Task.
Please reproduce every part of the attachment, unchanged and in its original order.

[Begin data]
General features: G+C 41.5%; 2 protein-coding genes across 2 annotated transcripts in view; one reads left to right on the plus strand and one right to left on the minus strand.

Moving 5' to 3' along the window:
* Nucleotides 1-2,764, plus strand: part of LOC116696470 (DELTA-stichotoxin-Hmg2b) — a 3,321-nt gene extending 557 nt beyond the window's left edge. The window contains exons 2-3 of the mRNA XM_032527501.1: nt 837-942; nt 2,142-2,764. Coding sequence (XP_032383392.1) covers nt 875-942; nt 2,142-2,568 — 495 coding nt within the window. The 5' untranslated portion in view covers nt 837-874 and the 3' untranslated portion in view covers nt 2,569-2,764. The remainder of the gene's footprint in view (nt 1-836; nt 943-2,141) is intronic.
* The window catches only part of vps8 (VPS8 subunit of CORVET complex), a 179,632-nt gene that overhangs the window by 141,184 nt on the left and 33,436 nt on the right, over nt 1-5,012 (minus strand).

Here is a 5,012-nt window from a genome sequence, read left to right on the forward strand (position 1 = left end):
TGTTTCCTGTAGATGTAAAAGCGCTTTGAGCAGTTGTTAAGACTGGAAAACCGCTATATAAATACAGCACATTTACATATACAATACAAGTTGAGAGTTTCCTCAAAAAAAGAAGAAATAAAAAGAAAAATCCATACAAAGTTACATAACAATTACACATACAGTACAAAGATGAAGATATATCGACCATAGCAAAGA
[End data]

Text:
General features: G+C 41.5%; 2 protein-coding genes across 2 annotated transcripts in view; one reads left to right on the plus strand and one right to left on the minus strand.

Moving 5' to 3' along the window:
* Nucleotides 1-2,764, plus strand: part of LOC116696470 (DELTA-stichotoxin-Hmg2b) — a 3,321-nt gene extending 557 nt beyond the window's left edge. The window contains exons 2-3 of the mRNA XM_032527501.1: nt 837-942; nt 2,142-2,764. Coding sequence (XP_032383392.1) covers nt 875-942; nt 2,142-2,568 — 495 coding nt within the window. The 5' untranslated portion in view covers nt 837-874 and the 3' untranslated portion in view covers nt 2,569-2,764. The remainder of the gene's footprint in view (nt 1-836; nt 943-2,141) is intronic.
* The window catches only part of vps8 (VPS8 subunit of CORVET complex), a 179,632-nt gene that overhangs the window by 141,184 nt on the left and 33,436 nt on the right, over nt 1-5,012 (minus strand).

Here is a 5,012-nt window from a genome sequence, read left to right on the forward strand (position 1 = left end):
TGTTTCCTGTAGATGTAAAAGCGCTTTGAGCAGTTGTTAAGACTGGAAAACCGCTATATAAATACAGCACATTTACATATACAATACAAGTTGAGAGTTTCCTCAAAAAAAGAAGAAATAAAAAGAAAAATCCATACAAAGTTACATAACAATTACACATACAGTACAAAGATGAAGATATATCGACCATAGCAAAGA